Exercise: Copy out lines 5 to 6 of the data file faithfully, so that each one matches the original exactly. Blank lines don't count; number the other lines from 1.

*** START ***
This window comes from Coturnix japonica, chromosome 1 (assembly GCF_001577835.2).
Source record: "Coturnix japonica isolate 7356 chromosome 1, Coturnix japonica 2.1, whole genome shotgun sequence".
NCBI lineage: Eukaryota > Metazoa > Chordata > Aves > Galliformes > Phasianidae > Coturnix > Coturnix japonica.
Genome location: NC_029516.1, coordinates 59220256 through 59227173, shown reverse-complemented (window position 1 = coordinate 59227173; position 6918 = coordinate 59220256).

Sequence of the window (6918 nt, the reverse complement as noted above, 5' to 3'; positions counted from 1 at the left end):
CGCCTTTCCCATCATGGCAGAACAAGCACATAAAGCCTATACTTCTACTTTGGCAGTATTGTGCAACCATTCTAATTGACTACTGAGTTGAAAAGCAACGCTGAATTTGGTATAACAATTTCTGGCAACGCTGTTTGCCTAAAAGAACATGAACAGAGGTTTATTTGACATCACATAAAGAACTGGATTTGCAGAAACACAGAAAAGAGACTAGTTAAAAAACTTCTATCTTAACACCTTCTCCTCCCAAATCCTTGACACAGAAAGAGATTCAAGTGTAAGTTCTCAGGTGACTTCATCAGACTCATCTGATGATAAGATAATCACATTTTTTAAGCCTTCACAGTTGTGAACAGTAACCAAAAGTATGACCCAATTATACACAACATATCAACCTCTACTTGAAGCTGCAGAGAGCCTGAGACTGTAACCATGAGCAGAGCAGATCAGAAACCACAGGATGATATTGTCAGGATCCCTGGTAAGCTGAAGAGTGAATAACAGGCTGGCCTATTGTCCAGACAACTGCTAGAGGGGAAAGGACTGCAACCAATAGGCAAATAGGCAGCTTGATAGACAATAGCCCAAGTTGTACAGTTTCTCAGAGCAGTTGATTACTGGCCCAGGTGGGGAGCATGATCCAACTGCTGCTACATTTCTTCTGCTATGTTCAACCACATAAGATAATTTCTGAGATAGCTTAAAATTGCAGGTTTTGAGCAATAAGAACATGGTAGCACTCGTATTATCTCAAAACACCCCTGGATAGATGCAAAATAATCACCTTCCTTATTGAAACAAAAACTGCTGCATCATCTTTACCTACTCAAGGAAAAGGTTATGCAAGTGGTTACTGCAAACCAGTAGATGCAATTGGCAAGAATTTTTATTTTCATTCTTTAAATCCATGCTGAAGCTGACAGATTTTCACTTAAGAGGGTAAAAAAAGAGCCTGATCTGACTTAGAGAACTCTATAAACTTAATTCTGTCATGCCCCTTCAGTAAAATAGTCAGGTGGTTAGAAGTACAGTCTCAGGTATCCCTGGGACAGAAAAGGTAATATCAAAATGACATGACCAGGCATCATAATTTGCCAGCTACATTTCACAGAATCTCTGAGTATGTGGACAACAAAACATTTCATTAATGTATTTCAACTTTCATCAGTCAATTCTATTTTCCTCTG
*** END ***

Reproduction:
Sequence of the window (6918 nt, the reverse complement as noted above, 5' to 3'; positions counted from 1 at the left end):
CGCCTTTCCCATCATGGCAGAACAAGCACATAAAGCCTATACTTCTACTTTGGCAGTATTGTGCAACCATTCTAATTGACTACTGAGTTGAAAAGCAACGCTGAATTTGGTATAACAATTTCTGGCAACGCTGTTTGCCTAAAAGAACATGAACAGAGGTTTATTTGACATCACATAAAGAACTGGATTTGCAGAAACACAGAAAAGAGACTAGTTAAAAAACTTCTATCTTAACACCTTCTCCTCCCAAATCCTTGACACAGAAAGAGATTCAAGTGTAAGTTCTCAGGTGACTTCATCAGACTCATCTGATGATAAGATAATCACATTTTTTAAGCCTTCACAGTTGTGAACAGTAACCAAAAGTATGACCCAATTATACACAACATATCAACCTCTACTTGAAGCTGCAGAGAGCCTGAGACTGTAACCATGAGCAGAGCAGATCAGAAACCACAGGATGATATTGTCAGGATCCCTGGTAAGCTGAAGAGTGAATAACAGGCTGGCCTATTGTCCAGACAACTGCTAGAGGGGAAAGGACTGCAACCAATAGGCAAATAGGCAGCTTGATAGACAATAGCCCAAGTTGTACAGTTTCTCAGAGCAGTTGATTACTGGCCCAGGTGGGGAGCATGATCCAACTGCTGCTACATTTCTTCTGCTATGTTCAACCACATAAGATAATTTCTGAGATAGCTTAAAATTGCAGGTTTTGAGCAATAAGAACATGGTAGCACTCGTATTATCTCAAAACACCCCTGGATAGATGCAAAATAATCACCTTCCTTATTGAAACAAAAACTGCTGCATCATCTTTACCTACTCAAGGAAAAGGTTATGCAAGTGGTTACTGCAAACCAGTAGATGCAATTGGCAAGAATTTTTATTTTCATTCTTTAAATCCATGCTGAAGCTGACAGATTTTCACTTAAGAGGGTAAAAAAAGAGCCTGATCTGACTTAGAGAACTCTATAAACTTAATTCTGTCATGCCCCTTCAGTAAAATAGTCAGGTGGTTAGAAGTACAGTCTCAGGTATCCCTGGGACAGAAAAGGTAATATCAAAATGACATGACCAGGCATCATAATTTGCCAGCTACATTTCACAGAATCTCTGAGTATGTGGACAACAAAACATTTCATTAATGTATTTCAACTTTCATCAGTCAATTCTATTTTCCTCTG